The “True Meaning” of God:
Divinity Defined

This summer I’ll be teaching two rounds of PHL204: Philosophy of Religion.

The first question we address is (quite naturally):

Is there a God? 

In other words...
Should people believe in God? Is there “sufficient intellectual warrant (i.e., epistemic justification)” for faith?
Ironically, this is a question the Old and New Testaments ignore.

Scripture offers no defense for belief in God (or at least very little, especially in the way most philosophical systems address it).

All it offers is an assumption: “In the beginning, God…”

From that, the rest of God’s story--and with His, the world’s as well as our own--unfolds.

The second question, however, (which follows logically from the first) is a different matter altogether.

Who is God? 

Upon this, the entire Bible, and in particular Philippians 2:5-11, turns:
Have this mind among yourselves, which is yours in Christ Jesus, who,
though he was in the form of God, did not count equality with God a thing to be grasped,
but emptied himself, by taking the form of a servant,
being born in the likeness of men.
And being found in human form,
he humbled himself
by becoming obedient to the point of death,
even death on a cross.
Therefore God has highly exalted him and bestowed on him the name that is above every name, so that at the name of Jesus every knee should bow, in heaven and on earth and under the earth, and every tongue confess that Jesus Christ is Lord, to the glory of God the Father. 
God, as N. T. Wright puts it in his commentary on Philippians, is (by his own self-defining nature and actions)...

The “God of self-giving love”:

Only when we grasp [the Greco-Roman view of “heroic leaders” like Alexander the Great and emperor Augustus] do we see just how deeply subversive, how utterly counter-cultural, was Paul’s gospel message concerning Jesus of Nazareth, whose resurrection had declared him to be Israel’s Messiah and the world’s true Lord.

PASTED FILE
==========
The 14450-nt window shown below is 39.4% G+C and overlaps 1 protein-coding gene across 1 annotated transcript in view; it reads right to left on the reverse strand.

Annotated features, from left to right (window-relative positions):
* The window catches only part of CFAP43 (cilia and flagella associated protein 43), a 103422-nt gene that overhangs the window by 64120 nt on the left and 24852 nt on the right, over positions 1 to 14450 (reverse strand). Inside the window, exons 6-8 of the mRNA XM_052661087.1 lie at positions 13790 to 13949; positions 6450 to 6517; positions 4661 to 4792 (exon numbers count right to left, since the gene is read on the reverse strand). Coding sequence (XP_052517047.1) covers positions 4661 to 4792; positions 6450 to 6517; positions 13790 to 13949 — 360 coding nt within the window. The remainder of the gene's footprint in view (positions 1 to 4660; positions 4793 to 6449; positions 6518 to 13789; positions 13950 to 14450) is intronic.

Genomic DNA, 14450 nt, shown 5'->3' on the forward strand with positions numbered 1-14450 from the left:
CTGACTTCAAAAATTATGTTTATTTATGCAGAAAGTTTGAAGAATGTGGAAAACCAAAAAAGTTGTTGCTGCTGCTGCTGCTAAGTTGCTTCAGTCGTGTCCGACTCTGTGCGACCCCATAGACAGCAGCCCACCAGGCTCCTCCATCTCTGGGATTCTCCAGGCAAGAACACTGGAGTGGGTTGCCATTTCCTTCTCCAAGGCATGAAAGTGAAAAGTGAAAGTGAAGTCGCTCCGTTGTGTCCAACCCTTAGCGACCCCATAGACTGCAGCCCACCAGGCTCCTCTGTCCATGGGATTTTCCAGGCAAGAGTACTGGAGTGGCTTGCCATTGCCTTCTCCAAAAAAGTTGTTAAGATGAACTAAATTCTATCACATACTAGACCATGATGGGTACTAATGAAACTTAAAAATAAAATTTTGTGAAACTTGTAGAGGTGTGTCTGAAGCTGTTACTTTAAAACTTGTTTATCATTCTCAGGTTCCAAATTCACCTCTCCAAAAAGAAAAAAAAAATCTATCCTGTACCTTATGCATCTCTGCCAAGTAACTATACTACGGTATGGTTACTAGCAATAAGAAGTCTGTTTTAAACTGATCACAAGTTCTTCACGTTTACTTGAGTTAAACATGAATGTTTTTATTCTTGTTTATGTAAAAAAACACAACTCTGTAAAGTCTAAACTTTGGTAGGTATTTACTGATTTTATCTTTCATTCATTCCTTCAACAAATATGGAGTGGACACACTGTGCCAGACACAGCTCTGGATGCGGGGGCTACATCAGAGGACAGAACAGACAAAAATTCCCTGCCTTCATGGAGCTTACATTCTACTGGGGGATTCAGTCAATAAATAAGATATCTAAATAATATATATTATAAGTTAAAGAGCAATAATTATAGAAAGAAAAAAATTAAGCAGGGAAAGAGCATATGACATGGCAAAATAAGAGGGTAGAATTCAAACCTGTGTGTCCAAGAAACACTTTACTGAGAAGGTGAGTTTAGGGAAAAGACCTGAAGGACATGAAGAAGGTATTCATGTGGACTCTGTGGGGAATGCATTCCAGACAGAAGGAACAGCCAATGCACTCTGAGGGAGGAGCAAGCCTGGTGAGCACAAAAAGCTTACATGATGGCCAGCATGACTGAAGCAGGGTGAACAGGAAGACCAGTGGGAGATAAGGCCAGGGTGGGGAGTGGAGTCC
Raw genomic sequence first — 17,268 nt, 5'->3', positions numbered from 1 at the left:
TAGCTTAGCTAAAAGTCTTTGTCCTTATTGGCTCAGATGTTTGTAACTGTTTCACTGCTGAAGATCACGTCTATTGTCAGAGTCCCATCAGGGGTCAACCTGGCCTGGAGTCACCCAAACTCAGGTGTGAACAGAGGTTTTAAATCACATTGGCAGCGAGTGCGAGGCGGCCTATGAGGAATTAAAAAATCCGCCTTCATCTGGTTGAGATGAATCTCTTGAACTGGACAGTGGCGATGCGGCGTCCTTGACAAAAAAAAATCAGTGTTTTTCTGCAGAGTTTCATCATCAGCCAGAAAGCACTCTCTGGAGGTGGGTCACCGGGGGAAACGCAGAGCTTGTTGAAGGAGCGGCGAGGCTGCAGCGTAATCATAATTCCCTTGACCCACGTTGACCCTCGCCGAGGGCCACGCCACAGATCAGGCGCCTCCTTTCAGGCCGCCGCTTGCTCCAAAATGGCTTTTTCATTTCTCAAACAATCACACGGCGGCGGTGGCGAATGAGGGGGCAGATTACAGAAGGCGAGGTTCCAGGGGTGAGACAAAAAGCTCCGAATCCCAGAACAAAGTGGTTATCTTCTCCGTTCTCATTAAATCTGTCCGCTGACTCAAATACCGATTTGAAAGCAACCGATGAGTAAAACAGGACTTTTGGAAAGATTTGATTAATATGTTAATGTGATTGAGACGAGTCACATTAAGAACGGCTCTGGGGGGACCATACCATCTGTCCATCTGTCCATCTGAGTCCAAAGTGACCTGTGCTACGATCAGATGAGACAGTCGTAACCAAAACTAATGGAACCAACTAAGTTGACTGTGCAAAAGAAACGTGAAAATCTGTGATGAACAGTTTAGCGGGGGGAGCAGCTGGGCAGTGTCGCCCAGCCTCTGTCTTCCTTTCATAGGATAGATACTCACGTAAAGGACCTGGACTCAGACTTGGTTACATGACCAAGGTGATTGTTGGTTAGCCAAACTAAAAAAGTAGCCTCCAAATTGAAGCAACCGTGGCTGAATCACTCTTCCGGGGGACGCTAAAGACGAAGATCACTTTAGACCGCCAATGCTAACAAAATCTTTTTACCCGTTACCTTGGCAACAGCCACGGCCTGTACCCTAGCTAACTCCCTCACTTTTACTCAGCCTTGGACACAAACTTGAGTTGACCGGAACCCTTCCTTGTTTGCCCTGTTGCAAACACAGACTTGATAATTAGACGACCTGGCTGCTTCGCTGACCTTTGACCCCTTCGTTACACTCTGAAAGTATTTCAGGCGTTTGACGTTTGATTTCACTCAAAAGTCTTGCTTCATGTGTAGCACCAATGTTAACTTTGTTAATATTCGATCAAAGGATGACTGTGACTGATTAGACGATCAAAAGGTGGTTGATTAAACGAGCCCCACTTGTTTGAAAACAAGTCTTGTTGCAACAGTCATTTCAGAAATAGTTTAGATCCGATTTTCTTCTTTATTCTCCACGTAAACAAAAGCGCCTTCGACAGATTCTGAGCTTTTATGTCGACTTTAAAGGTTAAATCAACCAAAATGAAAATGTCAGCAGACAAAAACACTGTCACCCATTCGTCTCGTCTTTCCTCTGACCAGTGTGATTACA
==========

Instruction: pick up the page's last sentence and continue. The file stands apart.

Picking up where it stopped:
[T]he eternal son of God, the one who became human in and as Jesus of Nazareth, regarded his equality with God as committing him to the course he took: of becoming human, of becoming Israel’s anointed representative of dying under the weight of the world’s evil.
This is what it meant to be equal with God.
As you look at the incarnate son of God dying on the cross the most powerful thought you should think is: this is the true meaning of who God is.
He is the God of self-giving love (101-103). 
So yes, God is sovereign.

Yes, He is powerful.

He is great. He is mighty. He is omnipotent. He is supreme.

And yes, three times over the angels declare in Isaiah 6:3, “Holy, holy, holy is the Lord of hosts. The whole earth is full of his glory.”

But over and above both His sovereignty and His holiness (or perhaps we should say, “in, through, and as the perfect expression of” these attributes)... God is love.

This is the defining predicate--the grand substantive claim--not only of 1 John 4:8 but of God’s cumulative self-disclosure.

God is not, however, love in the abstract.

He is not merely emotional love nor psychological love.

God is not the “feeling” of love (though this is certainly part of that claim).

God is love in action. He is love personified and embodied

He is love incarnate: love with flesh, blood, and bones.

And even this--“the true meaning of who God is”--is not left up to our imaginations.

The true meaning of God--the true meaning of His love--is a crucified Jew, resurrected.

Here is sovereignty, power, greatness, might, omnipotence, supremacy, and holiness.

Here is divinity defined.

1 comment:

Michael Blankenship said...

Simple, to the point, and true. Jesus is the flesh and blood of love. Perfect.